I thank the Minister for her response to the debate and for her kind comments. There has been a remarkable consensus about the action we are taking in this country, and the need for it to be evidence-based. It is clear that the United Kingdom is ahead of the game internationally on smoking cessation work, and that is something we should celebrate. However, we should never allow ourselves to feel that we have done the job. We have so much still to do, particularly given the number of people who die every year from smoking, as Sir Kevin Barron made clear. The carnage—the death toll—is enormous, so the work needs to continue.
We have heard some wonderful admissions. The right hon. Member for Rother Valley and Bill Grant have admitted to smoking heavily in the past; they are both wonderful living examples of life after smoking. [Interruption.] Less coughing, please. They are wonderful examples to others of the potential value of giving up smoking, and I wish both of them a very happy retirement from this place.
I will quickly pick up on one or two points. I agree with the right hon. Member for Rother Valley that inserts in packs are a very good way of targeting an important public health message directly at people who need to hear it, and who need to be reassured that giving up smoking and vaping instead is going to help their health—a point we made in the report. I also agree with him about the case for the tobacco industry making a contribution to the cost of smoking cessation services, on the basic principle that the polluter pays.
My hon. Friend Jane Dodds, who has had to leave, made some important points about cross-border health issues. I applaud her for championing access to mental health support in Wales, which is incredibly important. The point in this debate is that every mental health facility and, in particular, every in-patient mental health facility, whether in England, Wales or Scotland, should offer the same access and support to enable people to give up smoking, using vaping as the mechanism to do so. Giving up smoking will lead to significant gains in not only people’s life expectancy, but their mental health; smoking harms their mental health as well as killing them earlier.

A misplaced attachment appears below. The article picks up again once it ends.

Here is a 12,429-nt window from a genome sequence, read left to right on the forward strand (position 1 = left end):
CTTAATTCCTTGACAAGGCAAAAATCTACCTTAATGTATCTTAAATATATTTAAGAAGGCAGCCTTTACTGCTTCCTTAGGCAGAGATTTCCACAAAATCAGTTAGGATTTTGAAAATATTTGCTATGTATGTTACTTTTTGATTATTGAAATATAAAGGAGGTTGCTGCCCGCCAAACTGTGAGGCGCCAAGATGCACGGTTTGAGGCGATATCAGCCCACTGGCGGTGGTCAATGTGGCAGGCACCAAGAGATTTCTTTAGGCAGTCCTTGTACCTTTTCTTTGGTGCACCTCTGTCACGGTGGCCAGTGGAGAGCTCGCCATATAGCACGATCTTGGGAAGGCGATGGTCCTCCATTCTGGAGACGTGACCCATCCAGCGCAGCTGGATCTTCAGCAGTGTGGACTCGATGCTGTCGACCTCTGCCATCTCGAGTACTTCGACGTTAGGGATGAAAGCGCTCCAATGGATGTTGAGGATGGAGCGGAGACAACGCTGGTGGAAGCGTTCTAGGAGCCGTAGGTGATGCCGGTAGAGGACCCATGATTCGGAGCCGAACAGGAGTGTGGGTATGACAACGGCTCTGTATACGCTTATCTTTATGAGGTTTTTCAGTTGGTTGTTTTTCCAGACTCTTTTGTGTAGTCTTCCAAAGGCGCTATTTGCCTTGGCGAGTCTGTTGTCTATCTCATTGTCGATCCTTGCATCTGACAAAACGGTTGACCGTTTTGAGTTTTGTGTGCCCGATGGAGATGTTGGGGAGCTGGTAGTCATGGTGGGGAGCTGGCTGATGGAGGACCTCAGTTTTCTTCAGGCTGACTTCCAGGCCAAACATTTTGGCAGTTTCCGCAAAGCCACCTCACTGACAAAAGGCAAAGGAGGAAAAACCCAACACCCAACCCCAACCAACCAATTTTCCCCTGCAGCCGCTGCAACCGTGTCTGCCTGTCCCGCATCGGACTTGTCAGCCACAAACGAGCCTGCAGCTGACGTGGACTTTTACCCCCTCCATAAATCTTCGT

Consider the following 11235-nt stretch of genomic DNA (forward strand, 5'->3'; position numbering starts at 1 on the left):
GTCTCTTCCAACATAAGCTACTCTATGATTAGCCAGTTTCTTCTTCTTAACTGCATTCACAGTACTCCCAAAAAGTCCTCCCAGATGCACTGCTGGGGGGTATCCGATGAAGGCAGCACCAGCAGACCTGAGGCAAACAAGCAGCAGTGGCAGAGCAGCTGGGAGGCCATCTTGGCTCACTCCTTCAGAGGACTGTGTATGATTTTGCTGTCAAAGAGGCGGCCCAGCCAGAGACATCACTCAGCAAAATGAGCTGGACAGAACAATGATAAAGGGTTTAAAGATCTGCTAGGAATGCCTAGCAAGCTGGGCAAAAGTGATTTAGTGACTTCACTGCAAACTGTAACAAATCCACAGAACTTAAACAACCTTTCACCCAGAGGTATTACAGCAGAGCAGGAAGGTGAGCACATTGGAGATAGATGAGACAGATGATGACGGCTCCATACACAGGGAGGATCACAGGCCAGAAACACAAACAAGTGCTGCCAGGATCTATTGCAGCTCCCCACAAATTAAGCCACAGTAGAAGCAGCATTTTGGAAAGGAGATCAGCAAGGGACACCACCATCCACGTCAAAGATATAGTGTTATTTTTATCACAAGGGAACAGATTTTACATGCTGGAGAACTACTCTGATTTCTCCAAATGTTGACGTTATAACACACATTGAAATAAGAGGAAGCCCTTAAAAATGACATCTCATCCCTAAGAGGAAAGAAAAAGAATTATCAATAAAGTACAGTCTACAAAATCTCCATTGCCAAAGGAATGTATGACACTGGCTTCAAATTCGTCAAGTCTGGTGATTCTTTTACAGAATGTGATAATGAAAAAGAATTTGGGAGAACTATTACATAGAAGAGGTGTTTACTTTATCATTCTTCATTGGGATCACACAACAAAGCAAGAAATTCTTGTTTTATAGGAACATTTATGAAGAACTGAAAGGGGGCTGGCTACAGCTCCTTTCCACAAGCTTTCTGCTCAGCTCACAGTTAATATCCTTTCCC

Gareth Johnson and my hon. Friend Graham Stringer both made the point that regulation must always be evidence-based. That has not been the case with the European Union directive or internationally, given the debate we have had about the World Health Organisation and the approach that is taken in America. In this country we want our regulations to be evidence-based, to give people the best chance of giving up smoking and having a healthier life.
On a personal basis, not in my role as Chair of the Select Committee, I agree with Mrs Hodgson that investment in public health is important. There is much evidence that investment in early prevention work of all sorts, and in public mental health, provides—in brutal economic terms—a return on investment. It also changes lives. The plea to whomever becomes the Government after
I thank you, Sir Henry, for your stewardship of the debate, and I wish all hon. Members well for the next few weeks. I am very relieved that I am not fighting to retain my seat in the middle of winter.
Question put and agreed to.
That this House
has considered the Seventh Report of the Science and Technology Committee, Session 2017-19, E-cigarettes, HC 505, and the Government Response, Cm 9738.